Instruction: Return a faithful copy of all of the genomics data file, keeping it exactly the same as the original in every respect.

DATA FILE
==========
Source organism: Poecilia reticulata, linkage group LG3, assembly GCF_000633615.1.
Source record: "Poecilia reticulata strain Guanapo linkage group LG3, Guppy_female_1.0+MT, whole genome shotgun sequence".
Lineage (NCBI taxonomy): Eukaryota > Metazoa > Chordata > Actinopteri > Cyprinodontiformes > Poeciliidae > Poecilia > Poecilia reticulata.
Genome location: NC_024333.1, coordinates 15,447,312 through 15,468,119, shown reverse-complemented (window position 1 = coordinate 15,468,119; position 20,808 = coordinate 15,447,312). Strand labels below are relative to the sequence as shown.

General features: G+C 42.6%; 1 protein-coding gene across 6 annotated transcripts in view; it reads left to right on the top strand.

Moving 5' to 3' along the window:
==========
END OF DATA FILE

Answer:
Source organism: Poecilia reticulata, linkage group LG3, assembly GCF_000633615.1.
Source record: "Poecilia reticulata strain Guanapo linkage group LG3, Guppy_female_1.0+MT, whole genome shotgun sequence".
Lineage (NCBI taxonomy): Eukaryota > Metazoa > Chordata > Actinopteri > Cyprinodontiformes > Poeciliidae > Poecilia > Poecilia reticulata.
Genome location: NC_024333.1, coordinates 15,447,312 through 15,468,119, shown reverse-complemented (window position 1 = coordinate 15,468,119; position 20,808 = coordinate 15,447,312). Strand labels below are relative to the sequence as shown.

General features: G+C 42.6%; 1 protein-coding gene across 6 annotated transcripts in view; it reads left to right on the top strand.

Moving 5' to 3' along the window: